The outrage if this was Palin
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The outrage if this was Palin
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Obama said he told House Minority Leader John Boehner (R-Ohio) that his core goals — lowering health-care costs for businesses and individuals and expanding coverage to the uninsured — remained non-negotiable. But Obama said he would consider GOP alternatives that accomplish the same results. He also said he would sign what he considered to be a less-than-perfect bill.
“I am going to be starting from scratch in the sense that I will be open to any ideas that help promote these goals,” Obama told reporters. “What I will not do, what I don’t think makes sense and I don’t think the American people want to see, would be another year of partisan wrangling around these issues, another six months or eight months or nine months worth of hearings in every single committee in the House and the Senate in which there’s a lot of posturing.”
The president added, “Let’s get the relevant parties together. Let’s put the best ideas on the table. My hope is that we can find enough overlap that we can say, “This is the right way to move forward, even if I don’t get every single thing that I want.”
Yes, Yes…thats what we need, a less than perfect bill to go along side all the other less than perfect bills.
The White House and Democratic Congressional leaders, scrambling for a backup plan to rescue their health care legislation if Republicans win the special election in Massachusetts on Tuesday, have begun laying the groundwork to ask House Democrats to approve the Senate version of the bill and send it directly to President Obama for his signature.
Please dont tell me its true? The health care bill as its written right now, only makes the “evil” insurance companies richer, gives breaks to unions etc, etc and because the discussions have gone on behind closed doors we have no way of knowing how many under the counter handshake deals are going on.What – you did’nt know the Insurance companies were going to stand to make more money? Hehehehe, you did’nt really think some of the biggest financial contributers to the previous election were going to go without, did you?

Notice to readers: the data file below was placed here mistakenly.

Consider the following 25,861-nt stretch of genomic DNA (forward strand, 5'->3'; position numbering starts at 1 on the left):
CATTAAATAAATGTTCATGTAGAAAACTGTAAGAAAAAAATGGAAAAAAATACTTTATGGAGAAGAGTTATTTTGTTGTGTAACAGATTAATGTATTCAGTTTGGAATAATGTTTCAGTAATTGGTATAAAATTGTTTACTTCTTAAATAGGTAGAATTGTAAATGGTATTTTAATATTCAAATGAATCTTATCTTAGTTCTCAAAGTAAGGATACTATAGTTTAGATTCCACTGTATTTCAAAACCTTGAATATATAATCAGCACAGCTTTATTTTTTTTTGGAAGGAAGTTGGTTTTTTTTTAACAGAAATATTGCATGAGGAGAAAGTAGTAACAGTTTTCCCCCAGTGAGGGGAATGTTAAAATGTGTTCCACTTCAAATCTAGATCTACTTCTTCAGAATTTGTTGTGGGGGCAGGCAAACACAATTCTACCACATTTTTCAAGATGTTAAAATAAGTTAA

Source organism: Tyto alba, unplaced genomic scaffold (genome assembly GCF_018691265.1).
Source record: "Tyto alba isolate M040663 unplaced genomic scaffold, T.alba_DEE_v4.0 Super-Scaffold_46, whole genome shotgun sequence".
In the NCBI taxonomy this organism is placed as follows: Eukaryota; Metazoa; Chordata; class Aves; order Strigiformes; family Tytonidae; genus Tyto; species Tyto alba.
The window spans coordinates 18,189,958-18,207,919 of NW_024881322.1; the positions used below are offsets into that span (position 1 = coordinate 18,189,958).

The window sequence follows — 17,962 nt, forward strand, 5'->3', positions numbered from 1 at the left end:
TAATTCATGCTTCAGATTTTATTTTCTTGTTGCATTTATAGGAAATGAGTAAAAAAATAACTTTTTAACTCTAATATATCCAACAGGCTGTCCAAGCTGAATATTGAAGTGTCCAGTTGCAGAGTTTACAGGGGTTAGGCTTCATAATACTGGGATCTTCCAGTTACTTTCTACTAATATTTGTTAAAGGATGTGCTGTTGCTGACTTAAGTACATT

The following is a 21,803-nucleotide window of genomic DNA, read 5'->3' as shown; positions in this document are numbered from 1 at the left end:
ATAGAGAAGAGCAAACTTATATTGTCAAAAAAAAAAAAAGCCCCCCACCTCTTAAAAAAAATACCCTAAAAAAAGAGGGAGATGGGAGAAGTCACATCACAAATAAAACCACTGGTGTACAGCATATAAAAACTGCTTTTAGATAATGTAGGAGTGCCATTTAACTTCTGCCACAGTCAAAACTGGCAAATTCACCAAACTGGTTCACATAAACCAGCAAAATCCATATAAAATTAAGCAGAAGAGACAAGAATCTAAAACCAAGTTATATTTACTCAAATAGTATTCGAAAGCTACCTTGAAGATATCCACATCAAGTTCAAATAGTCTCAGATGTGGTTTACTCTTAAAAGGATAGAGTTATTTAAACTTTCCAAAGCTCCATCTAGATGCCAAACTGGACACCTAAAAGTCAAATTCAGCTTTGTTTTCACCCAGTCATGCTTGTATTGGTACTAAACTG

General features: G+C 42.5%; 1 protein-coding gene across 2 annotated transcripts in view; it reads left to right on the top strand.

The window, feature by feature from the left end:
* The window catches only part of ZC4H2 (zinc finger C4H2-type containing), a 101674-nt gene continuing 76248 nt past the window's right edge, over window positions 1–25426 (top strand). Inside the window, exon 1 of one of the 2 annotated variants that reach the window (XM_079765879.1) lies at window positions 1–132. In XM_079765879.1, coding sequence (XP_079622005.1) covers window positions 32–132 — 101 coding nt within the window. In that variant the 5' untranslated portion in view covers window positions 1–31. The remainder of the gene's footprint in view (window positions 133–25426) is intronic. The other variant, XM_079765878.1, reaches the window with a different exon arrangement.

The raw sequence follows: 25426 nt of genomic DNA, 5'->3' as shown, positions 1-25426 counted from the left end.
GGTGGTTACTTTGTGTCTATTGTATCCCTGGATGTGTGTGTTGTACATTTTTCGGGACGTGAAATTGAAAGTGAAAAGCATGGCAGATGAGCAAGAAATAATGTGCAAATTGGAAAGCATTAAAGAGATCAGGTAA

Some Democrats suggested that even if their candidate, Martha Coakley, scraped out a narrow victory on Tuesday, they might need to ask House Democrats to speed the legislation to the president’s desk, especially if lawmakers who had supported the bill begin to waver as they consider the political implications of a tough re-election cycle.
It is unclear if rank-and-file Democrats would go along, and House Democratic leaders said no final decision would be made until they talked to their caucus.
But even as Democratic leaders pondered contingencies, the House speaker, Nancy Pelosi, insisted that the legislation would move forward, though she acknowledged that Tuesday’s results could force a tactical shift.
“Certainly the dynamic will change depending on what happens in Massachusetts,” Ms. Pelosi told reporters in California on Monday. “Just the question of how we would proceed. But it doesn’t mean we won’t have a health care bill.”
So much for fair, bi-partisian, transparent politics?
Everyone is talking about the Massachusetts election between Coakley and Brown and I know many people are scratching their heads as to why this election is so close given the nature of such a blue state…well I think the simple answer is – Massachusetts already has health care so why on earth would they risk higher taxes given the fact that they are already set up.